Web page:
Pipe flow: It's a hydraulics term, only remotely associated with the likes of microprocessors and software. But over the next ten years, "pipe flow" is going to be transformed into an electronics term, as automakers face a computing dilemma that will dwarf anything in the history of the desktop world.
Their challenge, in essence, is to push tens of millions of bits of data per second down an electronic pipe, allowing scores of microprocessors to "talk" to each other, enabling flawless operation of brakes, throttles, radios, CD players, door locks, window lifts, engines, transmissions, seat motors, heaters, air conditioners, windshield wipers, airbags, cell phones, steering wheels, and countless other items, so that not one life is ever lost because a data packet got hung up somewhere, causing the brakes to fail.
To accomplish that, automakers are going to need a big electronic data pipe, bigger than the 1 Mbit/sec offered by today's CAN (controller area network) buses, and maybe even bigger than the 20 Mbits/sec of the industry's emerging FlexRay bus. In essence, they'll need a fat pipe capable of gulping down millions —maybe billions —of bits of data per second and spitting those bits back out to the proper locales. No one knows for sure, but a few forward-thinking engineers believe that the industry would do well to start considering bandwidths in excess of 100 Mbits/sec, now.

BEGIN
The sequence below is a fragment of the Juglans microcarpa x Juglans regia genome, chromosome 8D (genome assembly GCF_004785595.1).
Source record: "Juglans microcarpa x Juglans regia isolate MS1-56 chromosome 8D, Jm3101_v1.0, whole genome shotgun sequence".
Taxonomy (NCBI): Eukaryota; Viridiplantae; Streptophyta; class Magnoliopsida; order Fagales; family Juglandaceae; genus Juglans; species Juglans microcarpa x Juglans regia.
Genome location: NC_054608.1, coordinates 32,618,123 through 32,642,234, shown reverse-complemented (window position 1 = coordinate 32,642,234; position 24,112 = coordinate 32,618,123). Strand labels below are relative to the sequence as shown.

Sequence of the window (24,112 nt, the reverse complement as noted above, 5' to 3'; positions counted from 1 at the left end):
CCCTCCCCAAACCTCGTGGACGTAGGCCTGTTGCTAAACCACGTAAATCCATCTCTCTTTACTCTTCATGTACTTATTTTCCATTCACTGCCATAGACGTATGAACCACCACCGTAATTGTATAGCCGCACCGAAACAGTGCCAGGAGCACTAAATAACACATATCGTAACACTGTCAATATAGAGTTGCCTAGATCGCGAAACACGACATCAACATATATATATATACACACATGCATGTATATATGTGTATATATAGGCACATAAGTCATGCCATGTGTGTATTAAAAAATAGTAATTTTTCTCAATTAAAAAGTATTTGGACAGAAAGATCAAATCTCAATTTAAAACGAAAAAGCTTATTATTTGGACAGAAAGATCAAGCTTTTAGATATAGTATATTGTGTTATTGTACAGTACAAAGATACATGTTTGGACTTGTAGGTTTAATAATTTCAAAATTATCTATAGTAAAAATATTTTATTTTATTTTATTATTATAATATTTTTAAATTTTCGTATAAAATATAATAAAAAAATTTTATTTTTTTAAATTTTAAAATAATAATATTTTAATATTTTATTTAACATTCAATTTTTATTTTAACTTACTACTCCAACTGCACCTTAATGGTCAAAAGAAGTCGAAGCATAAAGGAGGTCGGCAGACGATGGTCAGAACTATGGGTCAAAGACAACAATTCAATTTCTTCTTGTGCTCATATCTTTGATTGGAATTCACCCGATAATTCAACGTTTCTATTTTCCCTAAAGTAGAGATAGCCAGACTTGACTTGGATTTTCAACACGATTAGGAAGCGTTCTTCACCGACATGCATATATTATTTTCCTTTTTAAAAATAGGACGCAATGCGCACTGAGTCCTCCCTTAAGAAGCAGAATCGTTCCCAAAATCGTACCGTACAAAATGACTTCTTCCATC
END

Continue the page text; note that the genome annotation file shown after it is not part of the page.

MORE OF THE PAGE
"For the short term, we still see CAN as the major automotive bus," says Hans De Regt, marketing director for Philips Semiconductors' Automotive Business Line. "But over the long term, we're going to need something with a lot more bandwidth."
Indeed, the computing necessities are almost mind-boggling, not only because of the sheer volume of data, but because of the requirement that the microprocessors talk to one another. Ultimately, engineers foresee a day when the forward-looking radar sensors will talk to the brakes and airbags, when cell phones will communicate with radios, and when the rain-sensing wipers will talk to antilock brake modules.
Doing that, of course, requires a more centralized system. It will no longer be sufficient to discretely control a single system with its own dedicated, isolated microcontroller. "We want to look at the entire vehicle, from end to end, as one big system," notes Pat Jordan, director of systems engineering for Motorola Corp's Global Software Group. "And today's bus architectures are inadequate for doing that."
Predictably, there is disagreement over how to do it, or even whether it needs to be done at all. But in some quarters, a sense of urgency is growing. The auto industry, after all, typically works five years ahead, and with each successive year, electronic systems are growing maddeningly more complex. That's why most automotive engineers have begun pushing hard in an effort to settle on a technology, improve it, and standardize it.
Until this year, a growing number of automakers had been migrating toward FlexRay as a potential solution to some of those growing complexity-related issues. FlexRay, after all, offers bandwidths approximately 10 times greater than those of the CAN bus.
Late last year, however, Motorola Corp. introduced an alternate concept. Switch fabric, a technology that has made its name in telecommunications switches and relays, could have potential as an automotive network because it offers bandwidths 100—and possibly even 1,000—times greater than those of CAN, the company says.
"We looked at the Internet and asked, 'How can we bring those features of the Internet into the communications architecture of a vehicle?'" Jordan says. "And we saw switch fabric as the best way to do that."